Segmentation of audiences by Netflix is particularly prominent in a user’s home dashboard - an opening screen tailored to each account holder and their TV and film tastes. Banking providers could also apply the same thinking to a customer’s home screen on a banking app, and utilise data to segment customers according to age, income, location, lifestyle and spending habits, and make product suggestions accordingly.

Data can also help financial providers to offer valuable guidance to their customers - such as suggestions for products to help them save or reduce a debt, for example, helping to retain a sense of the ‘human’ in digital interactions.

Personalisation must be leveraged across channels too - from app, to web browser, to in branch. Think consistent, think seamless. 


3 Customers want to see tangible commitments to sustainability and a values-led business

More than half of people in the UK believe that it has become more important for companies to behave more sustainably because of the pandemic - with interest in ethical businesses growing rapidly in the last two years. 

Starling Bank is a brand that has captured this sentiment, and has publicly committed not to invest in fossil fuels. The provider was named Best British Bank for the fourth year in a row in 2021 by the British Bank Awards. Earlier this month, HSBC committed $100 million to fund green technology projects, and will join the leadership council for Breakthrough Energy Catalyst - a fund founded by Bill Gates to support projects that will grow the adoption of climate-smart technologies. The Belgian financial services company Euroclear has also recently announced an investment with Greenomy - a sustainable finance technology platform.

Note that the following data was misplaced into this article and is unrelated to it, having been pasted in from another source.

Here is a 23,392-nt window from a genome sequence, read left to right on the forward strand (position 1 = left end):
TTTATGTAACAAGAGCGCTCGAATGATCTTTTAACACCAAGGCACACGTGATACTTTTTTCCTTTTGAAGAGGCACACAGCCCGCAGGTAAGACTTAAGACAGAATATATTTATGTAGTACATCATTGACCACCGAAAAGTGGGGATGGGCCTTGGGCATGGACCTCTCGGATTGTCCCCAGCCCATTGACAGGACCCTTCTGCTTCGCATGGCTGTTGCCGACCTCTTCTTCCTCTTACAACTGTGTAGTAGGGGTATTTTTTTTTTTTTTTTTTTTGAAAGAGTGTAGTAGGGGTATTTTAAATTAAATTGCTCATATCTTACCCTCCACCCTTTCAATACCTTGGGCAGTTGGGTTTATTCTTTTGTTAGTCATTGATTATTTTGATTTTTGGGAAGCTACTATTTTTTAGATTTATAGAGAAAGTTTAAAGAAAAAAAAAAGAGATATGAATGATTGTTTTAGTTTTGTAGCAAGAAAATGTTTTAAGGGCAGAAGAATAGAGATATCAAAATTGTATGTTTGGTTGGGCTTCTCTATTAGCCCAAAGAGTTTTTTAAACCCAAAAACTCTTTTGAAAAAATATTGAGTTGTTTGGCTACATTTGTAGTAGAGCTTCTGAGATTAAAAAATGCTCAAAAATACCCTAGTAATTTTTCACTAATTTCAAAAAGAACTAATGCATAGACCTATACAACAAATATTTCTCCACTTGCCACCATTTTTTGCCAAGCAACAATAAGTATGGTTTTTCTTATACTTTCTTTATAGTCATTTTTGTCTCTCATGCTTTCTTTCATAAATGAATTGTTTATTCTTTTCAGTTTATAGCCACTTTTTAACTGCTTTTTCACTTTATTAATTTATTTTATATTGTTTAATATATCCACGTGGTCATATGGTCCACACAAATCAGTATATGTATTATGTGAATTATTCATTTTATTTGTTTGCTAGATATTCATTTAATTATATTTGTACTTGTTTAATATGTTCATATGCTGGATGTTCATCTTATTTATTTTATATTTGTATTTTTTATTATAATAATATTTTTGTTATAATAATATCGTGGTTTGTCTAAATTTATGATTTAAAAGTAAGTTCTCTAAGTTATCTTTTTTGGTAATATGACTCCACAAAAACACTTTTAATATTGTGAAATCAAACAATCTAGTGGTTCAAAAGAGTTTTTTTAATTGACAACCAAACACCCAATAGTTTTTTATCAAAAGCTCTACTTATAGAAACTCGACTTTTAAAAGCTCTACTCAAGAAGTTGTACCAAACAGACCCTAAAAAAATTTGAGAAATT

Whether it's reducing data-centre emissions by moving to the cloud or using data combined with AI and machine learning to incentivise customers towards green behaviours, technology has a key role to play in BFSI sustainability initiatives.

Take car insurance as an example - analysing customer data can reveal certain driving patterns, an insurer might utilise this data to generate personalised ‘green’ offers and incentives to specific customers, helping users to cut their carbon emissions and rewarding sustainable behaviours. 

Incumbent banks can also use data analytics to identify which customers - and when, and where - are still making use of ATMs for cash access. A values-led, socially responsible business might introduce initiatives that prioritise the most vulnerable customers who need physical cash access, and ensure that ATMs are available at certain locations and times to only those individuals. An app or web platform could also be applied to enable certain groups of customers to priority book appointments for in-branch. 

With customer expectations at a seemingly all time high, it is crucial that BFSI players begin to fully leverage tech solutions in order to become more customer-focused. With hundreds of other providers to choose from, consumer loyalty is at risk if businesses can’t deliver on their demands. Automation, chatbots and IoT tech can support the all-important onboarding process, whilst data holds the key to unlocking crucial personalised experiences. With 74% of consumers considering brand values before purchasing a product or service, financial services businesses must also begin to better utilise tech for environmental and social good. And the good news - customer-centricity isn’t the only thing at play here, as tech can also help to cut down on the high costs of manual data-entry, simplify account opening, improve business efficiencies and build for the future.